Trail and wildlife cameras are commonly available nowadays, but the Wild Eye project aims to go beyond simply taking digital snapshots of critters. [Brenda Armour] uses a Raspberry Pi to not only take photos of wildlife who wander into the camera’s field of view, but to also automatically identify and categorize the animals seen using a visual recognition API from IBM via the Node-RED infrastructure. The result is a system that captures an image when motion is detected, sends the image to the visual recognition API, and attempts to identify any wildlife based on the returned data.

The visual recognition isn’t flawless, but a recent proof of concept shows promising results with crows, a cat, and a dog having been successfully identified. Perhaps when the project is ready to move deeper into the woods, elements from these solar-powered networked birdhouses (which also use the Raspberry Pi) could help cut some cords.

Designing your Project to Scale: Crossing the Chasm

Hackaday is all about the neat hacks and the repurposing of old components into new projects, but many people then try to take those projects and turn them into businesses. We’ve seen lots of people offer their stuff as kits and sell them on Tindie, with the rare few going on to develop a consumer electronic product at scale.

The Hackaday Prize 2017 Best Product highlights this journey. “Scale” itself is a vague term, but essentially it means to be able to produce enough to meet market demand. We hope that market demand is roughly 7 billion units, purchasing yearly, but the reality is that it is somewhere between 1 and a few hundred thousand, with very big differences in manufacturing at each order of magnitude. So how do you start with a proof of concept and design your product from the very beginning to be optimized to scale to meet whatever demand you can handle?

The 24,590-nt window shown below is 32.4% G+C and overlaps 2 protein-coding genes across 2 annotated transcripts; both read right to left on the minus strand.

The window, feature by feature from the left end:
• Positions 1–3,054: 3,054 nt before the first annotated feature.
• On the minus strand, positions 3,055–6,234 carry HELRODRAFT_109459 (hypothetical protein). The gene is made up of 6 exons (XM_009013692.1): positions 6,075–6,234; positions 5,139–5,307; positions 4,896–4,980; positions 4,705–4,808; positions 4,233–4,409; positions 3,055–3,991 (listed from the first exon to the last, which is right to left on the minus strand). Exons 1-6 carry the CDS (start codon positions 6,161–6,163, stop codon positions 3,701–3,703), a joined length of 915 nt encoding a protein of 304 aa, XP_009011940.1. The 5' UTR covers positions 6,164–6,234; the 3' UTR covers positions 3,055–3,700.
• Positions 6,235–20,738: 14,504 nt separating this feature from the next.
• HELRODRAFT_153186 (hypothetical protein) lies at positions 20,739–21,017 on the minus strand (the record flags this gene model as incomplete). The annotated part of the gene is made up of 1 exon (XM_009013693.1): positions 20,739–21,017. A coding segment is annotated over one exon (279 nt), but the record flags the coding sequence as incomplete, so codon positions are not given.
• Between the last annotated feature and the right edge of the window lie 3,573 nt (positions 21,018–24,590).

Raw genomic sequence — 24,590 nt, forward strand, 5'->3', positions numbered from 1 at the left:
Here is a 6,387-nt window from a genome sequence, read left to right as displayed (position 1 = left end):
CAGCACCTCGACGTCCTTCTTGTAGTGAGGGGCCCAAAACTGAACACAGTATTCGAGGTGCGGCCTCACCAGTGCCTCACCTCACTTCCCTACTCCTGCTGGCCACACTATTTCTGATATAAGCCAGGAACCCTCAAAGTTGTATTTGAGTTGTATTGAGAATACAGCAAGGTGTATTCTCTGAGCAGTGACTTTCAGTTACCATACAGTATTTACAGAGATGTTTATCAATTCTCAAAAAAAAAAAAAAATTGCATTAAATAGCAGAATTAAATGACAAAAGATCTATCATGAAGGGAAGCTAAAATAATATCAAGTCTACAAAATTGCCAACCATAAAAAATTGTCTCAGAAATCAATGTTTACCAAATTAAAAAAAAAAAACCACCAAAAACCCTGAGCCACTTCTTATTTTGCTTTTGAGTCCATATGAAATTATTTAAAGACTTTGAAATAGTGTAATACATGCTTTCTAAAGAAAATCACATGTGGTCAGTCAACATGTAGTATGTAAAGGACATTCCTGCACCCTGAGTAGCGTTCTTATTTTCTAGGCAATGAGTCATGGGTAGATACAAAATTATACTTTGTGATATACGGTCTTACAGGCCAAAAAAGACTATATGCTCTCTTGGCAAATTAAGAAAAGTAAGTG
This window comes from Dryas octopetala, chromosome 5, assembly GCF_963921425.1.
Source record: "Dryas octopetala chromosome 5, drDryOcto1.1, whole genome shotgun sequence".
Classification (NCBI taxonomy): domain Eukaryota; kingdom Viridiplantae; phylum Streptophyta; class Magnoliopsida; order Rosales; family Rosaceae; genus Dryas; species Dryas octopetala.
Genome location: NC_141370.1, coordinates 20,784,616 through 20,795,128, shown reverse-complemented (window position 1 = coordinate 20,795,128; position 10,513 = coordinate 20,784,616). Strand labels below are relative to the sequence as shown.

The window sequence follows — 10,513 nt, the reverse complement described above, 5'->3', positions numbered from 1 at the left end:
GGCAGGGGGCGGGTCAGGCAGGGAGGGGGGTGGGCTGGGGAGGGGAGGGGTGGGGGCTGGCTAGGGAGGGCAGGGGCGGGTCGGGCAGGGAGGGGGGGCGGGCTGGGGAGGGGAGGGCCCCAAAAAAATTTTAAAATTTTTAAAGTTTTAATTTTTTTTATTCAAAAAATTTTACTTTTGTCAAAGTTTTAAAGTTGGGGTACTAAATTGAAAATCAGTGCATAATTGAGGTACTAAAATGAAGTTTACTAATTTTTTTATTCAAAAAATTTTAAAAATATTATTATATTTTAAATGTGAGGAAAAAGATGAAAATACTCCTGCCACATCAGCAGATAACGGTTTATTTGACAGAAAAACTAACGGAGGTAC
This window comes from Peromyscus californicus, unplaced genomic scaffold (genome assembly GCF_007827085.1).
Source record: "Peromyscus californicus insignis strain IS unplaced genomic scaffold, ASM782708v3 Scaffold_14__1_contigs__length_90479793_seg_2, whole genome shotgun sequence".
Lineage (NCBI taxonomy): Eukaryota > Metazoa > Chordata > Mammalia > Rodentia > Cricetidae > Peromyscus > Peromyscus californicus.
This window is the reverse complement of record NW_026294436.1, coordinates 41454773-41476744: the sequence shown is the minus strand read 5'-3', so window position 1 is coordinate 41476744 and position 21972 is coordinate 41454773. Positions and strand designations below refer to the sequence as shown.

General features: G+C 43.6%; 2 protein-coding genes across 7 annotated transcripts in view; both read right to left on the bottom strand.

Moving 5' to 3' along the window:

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Friday Hack Chat: Electronics Design And Naming A Puppy

For one reason or another, Hackaday has an extended family of ridiculously capable contributors. One of the most illustrious is [Bil Herd], Commodore refugee, electronic engineer, medic, and all-around awesome guy. He’ll be joining us over on Hackaday.io this Friday for a Hack Chat on Electronics Design.

This Friday, we’re hosting a Hack Chat with [Bil]. If you want to talk Commodore, this is the guy. If you want to talk about PLAs and programmable digital logic, this is the guy. If you want to know how to build a system from scratch in just a few months, [Bil]’s your man. [Bil] has decades of experience and his design work was produced by the millions. You’ll rarely come across someone with as much experience, and he’ll be in our Hack Chat this Friday.

[Bil] has a long career in electronics design, beginning with fixing CB radios and televisions back when fixing TVs was still a thing. Eventually, he worked his way up the engineering ladder at Commodore Business Machines where he designed the Commodore TED machines and the amazing Commodore 128.

After surviving Commodore, [Bil] has worked at a trauma center in Camden, NJ, flown with medics in the Army, and eventually came over to Hackaday where he produces videos from subjects ranging from direct digital synthesis, programmable logic, active filters, and how CMOS actually works. Basically, if it involves electronics, [Bil] knows what’s up.

Oh, as an added bonus, we get to name a puppy this week. [Bil] got a new puppy and it needs a name. Send in your suggestions!

Here’s How To Take Part:

join-hack-chatOur Hack Chats are live community events on the Hackaday.io Hack Chat group messaging. This hack chat will take place at noon Pacific time on Friday, June 16th. Confused about where and when ‘noon’ is? Here’s a time and date converter!

Log into Hackaday.io, visit that page, and look for the ‘Join this Project’ Button. Once you’re part of the project, the button will change to ‘Team Messaging’, which takes you directly to the Hack Chat.

You don’t have to wait until Friday; join whenever you want and you can see what the community is talking about